We make no apologies for championing Joseph Holt's beer and proclaiming it the finest pint in town. It's famously cheap, plentiful, proudly Mancunian, and above all, bleedin' lovely. For many Mancunians (including us), Holt's was their first proper pint, in the days when pints were priced in pence, and there are many locals who "won't drink owt else." Whether it's a thirst quenching pint of bitter, a leisurely session on the Dark Mild, or a chilled bottle of one of Holt's many fine premium offerings, you can't go wrong with Joey's (unless you're a lager drinker, in which case it's the Diamond or Crystal). Here's the story of Manchester's finest brewer, as told in a nice piece in The Changing Face of Manchester .
Joseph Holt. (c) andrewsvirtualbrewery.
In the 19th Century beer production in Manchester was lucrative to both the economy and the city's social well-being. The government as a whole was able to claim nearly a quarter of its revenues, at the time, from the excise duty levied on beer. The rise in the number of public houses steadily grew and the people of Manchester enjoyed frequenting them as a place to unwind, especially after a hard day's physical labour in one of the city's many mills or factories.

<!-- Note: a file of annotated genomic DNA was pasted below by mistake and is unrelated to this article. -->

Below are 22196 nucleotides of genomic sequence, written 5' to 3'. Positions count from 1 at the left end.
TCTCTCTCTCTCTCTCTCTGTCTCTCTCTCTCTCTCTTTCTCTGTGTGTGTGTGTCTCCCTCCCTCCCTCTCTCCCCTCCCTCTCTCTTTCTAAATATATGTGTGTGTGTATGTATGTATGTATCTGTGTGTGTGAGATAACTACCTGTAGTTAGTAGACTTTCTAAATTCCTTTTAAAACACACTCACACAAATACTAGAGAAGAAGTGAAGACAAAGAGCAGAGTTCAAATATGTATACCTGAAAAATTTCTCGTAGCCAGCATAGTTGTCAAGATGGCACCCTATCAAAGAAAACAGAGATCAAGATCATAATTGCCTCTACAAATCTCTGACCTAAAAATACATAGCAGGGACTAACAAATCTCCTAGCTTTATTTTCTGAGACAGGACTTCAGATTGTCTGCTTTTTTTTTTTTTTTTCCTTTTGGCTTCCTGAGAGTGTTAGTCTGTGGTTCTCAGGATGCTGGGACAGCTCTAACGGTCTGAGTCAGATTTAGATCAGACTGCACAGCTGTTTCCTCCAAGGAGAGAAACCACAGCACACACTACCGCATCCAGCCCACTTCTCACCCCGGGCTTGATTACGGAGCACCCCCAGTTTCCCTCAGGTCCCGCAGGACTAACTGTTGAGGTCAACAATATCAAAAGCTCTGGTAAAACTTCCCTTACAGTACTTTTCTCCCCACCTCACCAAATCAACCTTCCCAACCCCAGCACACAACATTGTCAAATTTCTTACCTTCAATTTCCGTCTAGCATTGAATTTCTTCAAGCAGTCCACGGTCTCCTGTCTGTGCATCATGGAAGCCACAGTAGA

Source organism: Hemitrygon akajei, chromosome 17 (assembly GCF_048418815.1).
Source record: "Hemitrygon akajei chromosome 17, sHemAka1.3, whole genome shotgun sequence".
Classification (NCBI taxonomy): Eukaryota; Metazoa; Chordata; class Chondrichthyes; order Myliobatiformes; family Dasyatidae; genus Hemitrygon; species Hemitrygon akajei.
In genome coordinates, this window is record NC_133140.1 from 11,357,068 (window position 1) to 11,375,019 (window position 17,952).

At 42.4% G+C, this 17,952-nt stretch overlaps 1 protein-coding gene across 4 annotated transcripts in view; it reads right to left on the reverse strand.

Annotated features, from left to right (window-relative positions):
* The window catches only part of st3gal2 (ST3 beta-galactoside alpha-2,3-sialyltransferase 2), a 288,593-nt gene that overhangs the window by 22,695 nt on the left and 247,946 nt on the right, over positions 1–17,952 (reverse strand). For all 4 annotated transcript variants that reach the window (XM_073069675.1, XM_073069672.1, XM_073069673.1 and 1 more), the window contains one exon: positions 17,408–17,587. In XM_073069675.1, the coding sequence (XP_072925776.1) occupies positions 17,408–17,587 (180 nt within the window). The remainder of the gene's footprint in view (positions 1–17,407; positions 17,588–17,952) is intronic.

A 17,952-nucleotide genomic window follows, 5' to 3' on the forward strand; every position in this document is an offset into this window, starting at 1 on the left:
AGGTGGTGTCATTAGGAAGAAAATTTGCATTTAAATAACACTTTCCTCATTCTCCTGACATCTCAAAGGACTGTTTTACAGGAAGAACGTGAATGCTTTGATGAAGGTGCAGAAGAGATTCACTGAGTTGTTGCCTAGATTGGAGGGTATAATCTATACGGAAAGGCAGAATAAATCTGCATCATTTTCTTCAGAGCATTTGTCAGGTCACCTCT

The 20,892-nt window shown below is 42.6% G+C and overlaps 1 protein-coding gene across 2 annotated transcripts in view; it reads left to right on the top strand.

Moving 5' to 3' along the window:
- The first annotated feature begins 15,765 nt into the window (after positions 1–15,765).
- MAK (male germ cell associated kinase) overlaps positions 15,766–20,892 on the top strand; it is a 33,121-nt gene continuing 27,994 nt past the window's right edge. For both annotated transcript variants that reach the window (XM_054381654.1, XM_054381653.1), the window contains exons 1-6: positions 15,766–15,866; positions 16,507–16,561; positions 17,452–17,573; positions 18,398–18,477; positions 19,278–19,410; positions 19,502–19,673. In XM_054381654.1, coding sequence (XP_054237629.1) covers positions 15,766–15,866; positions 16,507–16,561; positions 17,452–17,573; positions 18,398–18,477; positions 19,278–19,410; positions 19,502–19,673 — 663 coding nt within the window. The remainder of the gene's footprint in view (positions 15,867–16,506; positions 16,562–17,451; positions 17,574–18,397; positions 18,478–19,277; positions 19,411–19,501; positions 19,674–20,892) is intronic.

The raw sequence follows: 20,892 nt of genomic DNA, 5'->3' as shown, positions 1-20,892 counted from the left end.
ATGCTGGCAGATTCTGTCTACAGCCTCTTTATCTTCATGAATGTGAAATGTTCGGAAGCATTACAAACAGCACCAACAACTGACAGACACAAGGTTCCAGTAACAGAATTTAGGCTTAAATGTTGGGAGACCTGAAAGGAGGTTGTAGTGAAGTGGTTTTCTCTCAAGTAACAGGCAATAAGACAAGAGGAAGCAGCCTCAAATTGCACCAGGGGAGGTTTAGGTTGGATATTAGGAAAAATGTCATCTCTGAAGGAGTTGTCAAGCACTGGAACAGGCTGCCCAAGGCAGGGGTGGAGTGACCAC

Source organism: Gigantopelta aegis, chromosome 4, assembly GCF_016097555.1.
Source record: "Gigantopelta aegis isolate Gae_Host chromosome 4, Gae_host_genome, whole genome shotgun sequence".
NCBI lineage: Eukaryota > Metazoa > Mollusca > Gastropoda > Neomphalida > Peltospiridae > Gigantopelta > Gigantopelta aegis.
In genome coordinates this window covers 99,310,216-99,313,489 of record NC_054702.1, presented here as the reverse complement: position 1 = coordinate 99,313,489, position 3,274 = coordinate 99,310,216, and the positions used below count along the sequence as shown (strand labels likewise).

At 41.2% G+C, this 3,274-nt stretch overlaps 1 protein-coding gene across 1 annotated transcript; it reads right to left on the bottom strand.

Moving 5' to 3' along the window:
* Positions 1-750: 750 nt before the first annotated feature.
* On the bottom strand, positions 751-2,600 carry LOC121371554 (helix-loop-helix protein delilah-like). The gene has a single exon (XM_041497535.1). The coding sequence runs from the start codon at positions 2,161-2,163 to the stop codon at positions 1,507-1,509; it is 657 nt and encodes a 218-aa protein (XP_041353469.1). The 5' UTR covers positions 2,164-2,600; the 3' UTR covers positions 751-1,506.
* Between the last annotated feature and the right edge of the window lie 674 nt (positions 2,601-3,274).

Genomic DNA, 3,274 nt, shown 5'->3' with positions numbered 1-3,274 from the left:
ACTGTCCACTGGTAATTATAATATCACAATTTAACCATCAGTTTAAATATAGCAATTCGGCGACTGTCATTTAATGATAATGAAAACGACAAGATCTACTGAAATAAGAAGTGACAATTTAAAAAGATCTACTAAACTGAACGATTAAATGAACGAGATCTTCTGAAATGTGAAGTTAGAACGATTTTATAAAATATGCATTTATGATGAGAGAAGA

Raised the son of a weaver in the small textile village of Unsworth, Joseph Holt was attracted to the business opportunity offered by the burgeoning city of Manchester and took his first job as a carter at Harrison's Strangeways Brewery. Holt married a schoolteacher with an astute mind for business, and their first brewery in 1849 was a small building behind the Butchers Arms on Oak Street, now the Wheatsheaf. By 1855 they had moved to the Ducie Bridge Brewery where Holt would lend money to publicans in return for 5% interest and the sale of his beer. In 1860 Joseph Holt had built a brand new brewery, the Derby Brewery on Empire Street in Cheetham Hill half a mile north of the city centre, where the it still stands and operates from today.
The Joseph Holt Derby Brewery, Empire Street. (c) quaffale.